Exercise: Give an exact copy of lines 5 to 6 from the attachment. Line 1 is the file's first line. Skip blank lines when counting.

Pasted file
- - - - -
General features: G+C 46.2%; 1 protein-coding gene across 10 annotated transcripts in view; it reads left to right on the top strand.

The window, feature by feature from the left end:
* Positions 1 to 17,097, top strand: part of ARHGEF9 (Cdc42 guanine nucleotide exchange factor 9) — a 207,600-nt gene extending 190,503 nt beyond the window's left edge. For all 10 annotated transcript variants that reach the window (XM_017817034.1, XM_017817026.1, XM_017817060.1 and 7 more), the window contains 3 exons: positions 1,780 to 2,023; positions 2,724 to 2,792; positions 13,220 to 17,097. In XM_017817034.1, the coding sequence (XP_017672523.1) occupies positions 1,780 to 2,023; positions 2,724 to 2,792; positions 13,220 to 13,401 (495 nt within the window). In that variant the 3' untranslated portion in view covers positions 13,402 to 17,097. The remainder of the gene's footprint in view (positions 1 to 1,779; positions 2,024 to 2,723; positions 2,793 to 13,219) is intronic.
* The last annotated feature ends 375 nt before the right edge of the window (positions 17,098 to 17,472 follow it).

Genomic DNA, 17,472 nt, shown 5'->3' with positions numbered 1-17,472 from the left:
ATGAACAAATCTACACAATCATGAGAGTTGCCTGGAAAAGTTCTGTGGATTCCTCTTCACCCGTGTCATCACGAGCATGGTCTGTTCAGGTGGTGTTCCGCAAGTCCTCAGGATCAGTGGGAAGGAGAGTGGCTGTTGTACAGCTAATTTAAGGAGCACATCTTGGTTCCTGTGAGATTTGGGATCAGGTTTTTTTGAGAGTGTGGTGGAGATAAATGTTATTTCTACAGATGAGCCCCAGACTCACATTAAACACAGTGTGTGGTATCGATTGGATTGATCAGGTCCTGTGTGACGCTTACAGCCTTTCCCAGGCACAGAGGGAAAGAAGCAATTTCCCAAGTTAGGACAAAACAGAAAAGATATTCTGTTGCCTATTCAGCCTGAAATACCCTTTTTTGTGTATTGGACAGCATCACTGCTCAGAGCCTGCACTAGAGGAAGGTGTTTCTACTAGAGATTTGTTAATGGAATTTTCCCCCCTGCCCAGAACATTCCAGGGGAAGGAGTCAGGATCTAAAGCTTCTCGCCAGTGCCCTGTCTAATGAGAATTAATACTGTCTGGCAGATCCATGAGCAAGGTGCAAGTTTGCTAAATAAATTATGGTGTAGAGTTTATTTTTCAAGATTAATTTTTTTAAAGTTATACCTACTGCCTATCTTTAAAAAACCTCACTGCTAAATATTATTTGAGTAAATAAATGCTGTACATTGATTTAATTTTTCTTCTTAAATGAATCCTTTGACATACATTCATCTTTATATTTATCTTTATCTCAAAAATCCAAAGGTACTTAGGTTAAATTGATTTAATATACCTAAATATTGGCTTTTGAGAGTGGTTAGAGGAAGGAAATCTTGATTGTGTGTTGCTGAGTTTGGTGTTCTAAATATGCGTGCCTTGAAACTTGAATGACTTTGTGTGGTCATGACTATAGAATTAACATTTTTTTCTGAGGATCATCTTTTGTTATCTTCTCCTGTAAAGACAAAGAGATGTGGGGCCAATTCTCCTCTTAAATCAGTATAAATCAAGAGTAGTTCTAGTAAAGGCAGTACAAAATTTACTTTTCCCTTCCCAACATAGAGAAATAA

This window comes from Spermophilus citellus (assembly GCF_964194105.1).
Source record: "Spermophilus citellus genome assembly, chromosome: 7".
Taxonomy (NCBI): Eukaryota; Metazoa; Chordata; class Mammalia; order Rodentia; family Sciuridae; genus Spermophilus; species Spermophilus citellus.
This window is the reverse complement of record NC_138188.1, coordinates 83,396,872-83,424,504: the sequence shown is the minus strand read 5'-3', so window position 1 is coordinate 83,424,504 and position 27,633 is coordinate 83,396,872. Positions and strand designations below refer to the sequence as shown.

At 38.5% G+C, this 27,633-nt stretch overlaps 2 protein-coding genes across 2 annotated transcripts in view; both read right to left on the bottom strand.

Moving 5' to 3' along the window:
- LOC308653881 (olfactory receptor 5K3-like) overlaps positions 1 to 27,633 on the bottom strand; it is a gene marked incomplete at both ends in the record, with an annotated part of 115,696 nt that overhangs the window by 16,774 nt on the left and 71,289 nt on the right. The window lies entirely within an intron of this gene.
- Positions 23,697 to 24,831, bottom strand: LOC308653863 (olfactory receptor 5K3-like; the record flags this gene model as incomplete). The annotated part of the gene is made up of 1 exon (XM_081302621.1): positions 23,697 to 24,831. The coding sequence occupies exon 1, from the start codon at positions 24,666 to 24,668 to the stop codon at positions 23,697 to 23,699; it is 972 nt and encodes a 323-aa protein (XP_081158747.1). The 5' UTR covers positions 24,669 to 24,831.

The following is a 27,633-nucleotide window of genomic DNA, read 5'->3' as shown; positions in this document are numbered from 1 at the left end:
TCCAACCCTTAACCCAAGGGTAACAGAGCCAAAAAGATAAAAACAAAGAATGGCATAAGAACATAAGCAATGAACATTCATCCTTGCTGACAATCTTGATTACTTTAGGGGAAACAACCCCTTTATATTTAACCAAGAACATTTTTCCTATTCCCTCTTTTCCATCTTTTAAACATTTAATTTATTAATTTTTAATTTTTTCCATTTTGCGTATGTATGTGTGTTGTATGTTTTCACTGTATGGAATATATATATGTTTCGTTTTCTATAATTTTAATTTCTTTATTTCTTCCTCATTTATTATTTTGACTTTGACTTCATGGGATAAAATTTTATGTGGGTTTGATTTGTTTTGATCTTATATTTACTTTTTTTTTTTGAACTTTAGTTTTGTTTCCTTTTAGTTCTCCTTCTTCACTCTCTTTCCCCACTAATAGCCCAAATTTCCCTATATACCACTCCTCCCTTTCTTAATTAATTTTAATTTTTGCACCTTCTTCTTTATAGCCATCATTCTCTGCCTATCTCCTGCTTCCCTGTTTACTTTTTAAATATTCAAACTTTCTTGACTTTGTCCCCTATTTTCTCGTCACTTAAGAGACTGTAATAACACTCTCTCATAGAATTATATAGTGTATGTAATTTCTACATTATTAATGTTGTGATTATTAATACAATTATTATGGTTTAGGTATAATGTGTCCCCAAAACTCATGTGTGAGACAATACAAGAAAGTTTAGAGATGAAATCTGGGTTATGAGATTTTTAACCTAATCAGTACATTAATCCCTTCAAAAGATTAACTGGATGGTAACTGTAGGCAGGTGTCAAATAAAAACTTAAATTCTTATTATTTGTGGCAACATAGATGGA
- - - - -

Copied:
Genomic DNA, 17,472 nt, shown 5'->3' with positions numbered 1-17,472 from the left:
ATGAACAAATCTACACAATCATGAGAGTTGCCTGGAAAAGTTCTGTGGATTCCTCTTCACCCGTGTCATCACGAGCATGGTCTGTTCAGGTGGTGTTCCGCAAGTCCTCAGGATCAGTGGGAAGGAGAGTGGCTGTTGTACAGCTAATTTAAGGAGCACATCTTGGTTCCTGTGAGATTTGGGATCAGGTTTTTTTGAGAGTGTGGTGGAGATAAATGTTATTTCTACAGATGAGCCCCAGACTCACATTAAACACAGTGTGTGGTATCGATTGGATTGATCAGGTCCTGTGTGACGCTTACAGCCTTTCCCAGGCACAGAGGGAAAGAAGCAATTTCCCAAGTTAGGACAAAACAGAAAAGATATTCTGTTGCCTATTCAGCCTGAAATACCCTTTTTTGTGTATTGGACAGCATCACTGCTCAGAGCCTGCACTAGAGGAAGGTGTTTCTACTAGAGATTTGTTAATGGAATTTTCCCCCCTGCCCAGAACATTCCAGGGGAAGGAGTCAGGATCTAAAGCTTCTCGCCAGTGCCCTGTCTAATGAGAATTAATACTGTCTGGCAGATCCATGAGCAAGGTGCAAGTTTGCTAAATAAATTATGGTGTAGAGTTTATTTTTCAAGATTAATTTTTTTAAAGTTATACCTACTGCCTATCTTTAAAAAACCTCACTGCTAAATATTATTTGAGTAAATAAATGCTGTACATTGATTTAATTTTTCTTCTTAAATGAATCCTTTGACATACATTCATCTTTATATTTATCTTTATCTCAAAAATCCAAAGGTACTTAGGTTAAATTGATTTAATATACCTAAATATTGGCTTTTGAGAGTGGTTAGAGGAAGGAAATCTTGATTGTGTGTTGCTGAGTTTGGTGTTCTAAATATGCGTGCCTTGAAACTTGAATGACTTTGTGTGGTCATGACTATAGAATTAACATTTTTTTCTGAGGATCATCTTTTGTTATCTTCTCCTGTAAAGACAAAGAGATGTGGGGCCAATTCTCCTCTTAAATCAGTATAAATCAAGAGTAGTTCTAGTAAAGGCAGTACAAAATTTACTTTTCCCTTCCCAACATAGAGAAATAA